Learning Styles



Learn Best Through the Use of ...

Visual Learners (input)

  • Learn by observation
  • Can recall what they have seen
  • Can follow written or drawn instructions
  • Like to read
  • Use written notes
  • Benefit by visualizing, watching TV/video/films
  • Charts, graphs, diagrams, and flow charts
  • Sight words
  • Flashcards
  • Visual similarities and differences
  • Pictures and graphics
  • Maps
  • Silent reading
  • Written instructions
  • Computer assisted learning

Auditory Learners (input)
Verbal-Linguistic Intelligence

  • Prefer listening and taking notes
  • Listen for patterns
  • Consult peers to ascertain that they have the correct details
  • Can recall what they have heard
  • Can follow oral directions
  • Repeat words aloud for memorizartion
  • Use oral language effectively
  • Discussion, dialog, debate
  • Memorization
  • Phonics
  • Oral reading
  • Hearing anecdotes or stories
  • Listening to tapes or CDs
  • Cooperartive learning groups
Kinesthetic Learners (input)
  • Are often physically adept
  • Learn through experience and physical activity
  • Benefit from demonstration
  • Learn from teaching others what they know
  • Playing games
  • Role playing
  • Read body language/gestures
  • Mime
  • Drama
  • Learn or memorize while moving (pacing, stationary bike, finger or whole body games)
Tactile Learners (input)
  • Learn by touching and manipulating objects
  • Often learn inductively rather than deductively
  • Tend toward pscychomotor over abstract thinking
  • Prefer personal connections to topics
  • Follow directions they have written themselves / that they have rehearsed
  • Benefit from demonstrations
  • Learning by doing
  • "Hands-on"
  • Creating maps
  • Building models
  • Art projects
  • Using manipulatives
  • Drawing, designing things
  • Writing / tracing
  • Can be impulsive
  • Risk-takers
  • Do not prefer lectures
  • Prefer group work
  • Tend to be interpersonal
  • Not inclined to too much note-taking
  • Prefer "doing, discussin, explaining" vs listening and watching
  • Prefer active experimentation
  • Like acting and role playing
  • Like team competition
  • Prefer to think about concepts quietly before any action
  • Learn by thinking
  • Like writing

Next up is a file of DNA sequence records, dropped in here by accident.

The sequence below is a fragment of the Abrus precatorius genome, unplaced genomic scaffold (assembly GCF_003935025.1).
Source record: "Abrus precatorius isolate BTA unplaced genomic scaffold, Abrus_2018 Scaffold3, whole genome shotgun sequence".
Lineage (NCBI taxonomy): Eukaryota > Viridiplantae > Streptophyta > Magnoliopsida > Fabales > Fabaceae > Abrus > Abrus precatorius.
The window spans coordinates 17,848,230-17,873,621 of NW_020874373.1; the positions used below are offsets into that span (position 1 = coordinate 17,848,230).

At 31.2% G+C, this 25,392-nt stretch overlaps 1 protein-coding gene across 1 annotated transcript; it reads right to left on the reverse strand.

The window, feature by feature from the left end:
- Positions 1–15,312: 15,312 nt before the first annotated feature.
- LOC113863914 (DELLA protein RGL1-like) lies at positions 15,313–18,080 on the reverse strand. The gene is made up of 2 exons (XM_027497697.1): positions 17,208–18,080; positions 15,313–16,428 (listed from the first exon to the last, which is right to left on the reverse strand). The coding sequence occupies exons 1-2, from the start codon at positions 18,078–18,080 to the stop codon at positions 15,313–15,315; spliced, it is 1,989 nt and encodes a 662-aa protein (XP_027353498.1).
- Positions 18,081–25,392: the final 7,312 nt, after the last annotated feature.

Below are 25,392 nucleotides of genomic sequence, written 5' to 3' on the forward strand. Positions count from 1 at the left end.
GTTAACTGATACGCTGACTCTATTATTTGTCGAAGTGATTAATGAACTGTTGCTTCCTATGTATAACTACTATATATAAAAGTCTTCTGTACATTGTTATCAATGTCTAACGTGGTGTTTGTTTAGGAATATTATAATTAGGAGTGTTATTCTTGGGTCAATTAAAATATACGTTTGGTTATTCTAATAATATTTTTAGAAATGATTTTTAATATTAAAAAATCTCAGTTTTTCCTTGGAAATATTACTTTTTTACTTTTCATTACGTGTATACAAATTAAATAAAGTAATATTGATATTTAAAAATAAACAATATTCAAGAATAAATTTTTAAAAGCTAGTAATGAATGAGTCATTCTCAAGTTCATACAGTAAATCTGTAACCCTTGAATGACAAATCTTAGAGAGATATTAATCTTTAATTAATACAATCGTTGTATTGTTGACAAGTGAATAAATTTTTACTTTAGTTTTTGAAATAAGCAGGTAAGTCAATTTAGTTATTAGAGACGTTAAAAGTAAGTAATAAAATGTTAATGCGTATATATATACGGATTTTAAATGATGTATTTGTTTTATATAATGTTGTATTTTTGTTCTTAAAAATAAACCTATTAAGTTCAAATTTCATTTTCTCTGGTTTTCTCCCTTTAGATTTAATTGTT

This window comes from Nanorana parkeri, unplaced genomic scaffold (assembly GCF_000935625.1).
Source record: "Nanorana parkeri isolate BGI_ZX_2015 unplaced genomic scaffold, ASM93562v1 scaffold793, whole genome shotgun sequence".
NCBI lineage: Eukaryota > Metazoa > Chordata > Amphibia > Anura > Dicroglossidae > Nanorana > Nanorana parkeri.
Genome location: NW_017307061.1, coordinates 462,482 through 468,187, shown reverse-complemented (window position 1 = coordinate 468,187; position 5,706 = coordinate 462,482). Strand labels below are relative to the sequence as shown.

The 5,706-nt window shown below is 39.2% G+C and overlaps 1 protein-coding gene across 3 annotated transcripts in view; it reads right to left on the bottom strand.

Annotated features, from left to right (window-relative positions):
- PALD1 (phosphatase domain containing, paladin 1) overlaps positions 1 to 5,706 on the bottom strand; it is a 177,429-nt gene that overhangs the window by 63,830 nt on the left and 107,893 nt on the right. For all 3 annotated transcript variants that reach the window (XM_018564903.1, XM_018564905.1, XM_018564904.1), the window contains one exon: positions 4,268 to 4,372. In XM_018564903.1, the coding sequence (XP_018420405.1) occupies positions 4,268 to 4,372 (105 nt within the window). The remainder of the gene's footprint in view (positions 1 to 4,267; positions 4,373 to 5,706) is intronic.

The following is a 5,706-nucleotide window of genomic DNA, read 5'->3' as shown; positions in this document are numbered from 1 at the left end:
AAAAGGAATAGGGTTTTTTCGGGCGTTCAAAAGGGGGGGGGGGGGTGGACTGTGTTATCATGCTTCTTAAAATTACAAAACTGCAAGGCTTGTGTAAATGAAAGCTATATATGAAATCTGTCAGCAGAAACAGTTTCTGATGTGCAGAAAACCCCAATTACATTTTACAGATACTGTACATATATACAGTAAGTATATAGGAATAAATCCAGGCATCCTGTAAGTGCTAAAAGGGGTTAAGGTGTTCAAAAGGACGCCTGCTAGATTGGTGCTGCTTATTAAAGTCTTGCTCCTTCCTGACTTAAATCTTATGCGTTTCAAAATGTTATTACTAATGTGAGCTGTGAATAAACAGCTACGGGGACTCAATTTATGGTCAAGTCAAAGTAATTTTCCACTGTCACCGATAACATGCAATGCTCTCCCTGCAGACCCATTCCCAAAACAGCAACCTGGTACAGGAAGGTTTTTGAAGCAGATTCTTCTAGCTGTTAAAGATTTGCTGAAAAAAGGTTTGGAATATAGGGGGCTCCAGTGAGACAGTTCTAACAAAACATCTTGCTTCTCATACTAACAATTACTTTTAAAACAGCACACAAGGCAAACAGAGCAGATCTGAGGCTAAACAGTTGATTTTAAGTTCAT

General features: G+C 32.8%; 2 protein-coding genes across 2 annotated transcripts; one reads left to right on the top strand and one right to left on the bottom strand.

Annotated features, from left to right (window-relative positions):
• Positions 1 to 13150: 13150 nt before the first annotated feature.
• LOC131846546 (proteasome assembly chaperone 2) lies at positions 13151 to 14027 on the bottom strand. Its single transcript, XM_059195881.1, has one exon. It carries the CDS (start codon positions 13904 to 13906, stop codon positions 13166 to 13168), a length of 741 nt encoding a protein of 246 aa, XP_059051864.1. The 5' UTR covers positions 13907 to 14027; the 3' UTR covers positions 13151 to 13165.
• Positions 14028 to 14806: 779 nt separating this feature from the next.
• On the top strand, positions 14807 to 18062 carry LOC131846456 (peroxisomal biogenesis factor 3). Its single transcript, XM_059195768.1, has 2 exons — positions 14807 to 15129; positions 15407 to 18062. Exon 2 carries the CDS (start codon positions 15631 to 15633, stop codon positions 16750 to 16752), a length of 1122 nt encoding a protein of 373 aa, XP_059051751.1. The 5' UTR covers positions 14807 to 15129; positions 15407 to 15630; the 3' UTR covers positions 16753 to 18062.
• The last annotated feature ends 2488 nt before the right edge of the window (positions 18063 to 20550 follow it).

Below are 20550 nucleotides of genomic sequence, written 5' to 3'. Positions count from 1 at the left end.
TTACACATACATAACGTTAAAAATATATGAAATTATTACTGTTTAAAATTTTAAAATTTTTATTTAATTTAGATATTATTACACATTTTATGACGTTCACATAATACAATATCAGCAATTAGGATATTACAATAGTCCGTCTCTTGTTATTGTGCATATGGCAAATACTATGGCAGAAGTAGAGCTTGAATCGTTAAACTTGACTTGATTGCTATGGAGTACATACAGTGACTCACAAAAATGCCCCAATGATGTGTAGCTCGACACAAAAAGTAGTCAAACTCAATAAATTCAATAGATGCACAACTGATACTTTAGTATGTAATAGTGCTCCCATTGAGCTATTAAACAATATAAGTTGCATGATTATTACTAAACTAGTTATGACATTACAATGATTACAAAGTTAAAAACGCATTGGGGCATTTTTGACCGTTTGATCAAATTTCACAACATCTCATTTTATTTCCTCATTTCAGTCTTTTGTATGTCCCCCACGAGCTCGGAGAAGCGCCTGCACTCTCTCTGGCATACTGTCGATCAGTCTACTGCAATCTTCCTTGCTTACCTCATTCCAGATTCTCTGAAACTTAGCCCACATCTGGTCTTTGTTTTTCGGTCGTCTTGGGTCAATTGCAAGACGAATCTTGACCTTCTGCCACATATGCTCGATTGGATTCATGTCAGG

• Tend to be intrapersonal and introspective
  • Tend toward deductive learning
  • Prefer reflective observation
  • Intrapersonal skills valued
  • Journals
  • Learning logs
Global Understanding
  • Make decisions based on intuition
  • Spontaneous and creative; "idea" person
  • Often a risk-taker
  • Tend to reach conclusions quickly
  • Intake information in large chunks rather than details
  • Nonlinear thinkers
  • "See the forest before they see the trees."
  • Interpersonal connection important to them
  • Stories and anecdotes
  • Seeing the "whole" rather than in parts
  • Highly interesting project and materials
  • Functional games and activities
  • Think-pair-share; Praise-question-polish
  • Teacher feedback; person-to-person communication
Analytical Understanding
  • Sequential, linear learners
  • Prefer information in small chumks, steps
  • Can follow the rules for mathematic equations
  • Prefer a logical progression
  • "See the trees before they see the forest."
  • Intrapersonal skills valued
  • Journals
  • Learning logs
  • Sequentially organized material, timelines, diagrams
  • Moving from "part" to the "whole"
  • Puzzles, logic games

Learning Preferences
Field Dependent Definition: [field sensitive] - tends toward concrete: more teacher and group interaction

Field Independent Definition: tends toward abstract

Field Dependent Learner

  • Experiences in a global fashion, adheres to structures
  • Learns material with social content best
  • Attends best to material relevant to own experience
  • Requires externally defined goals and reinforcements
  • Needs organization provided
  • More affected by criticism
  • Uses observational approach for concept attainment [learns best by using examples]

Field Dependent Teaching Styles

  • Prefers teaching situations that allow interaction and discussion with students
  • Uses questions to check on student learning following instruction
  • Uses student-centered activities
  • Viewed by students as teaching facts
  • Provides less feedback, positive feedback
  • Strong in establishing a warm and personal learning environment

Field Independent Learners

  • Perceives analytically
  • Makes specific concept distinctions; little overlap
  • Impersonal orientation
  • May need explicit training in social skills
  • Interested in new concepts for their own sake
  • Has self-defined goals and reinforcement
  • Can self-structure situations
  • Less affected by criticism
  • Uses hypothesis-testing approach to attain concepts

Field Independent Teaching Styles

  • Prefers engaging students by establishing routines in order to work through ideas
  • Uses questions to introduce topics and probe student answers
  • Uses teacher-organized learning situations
  • Viewed by students as encouraging to apply principles
  • Gives corrective feedback using error analysis
  • Strong in organizing and guiding student learning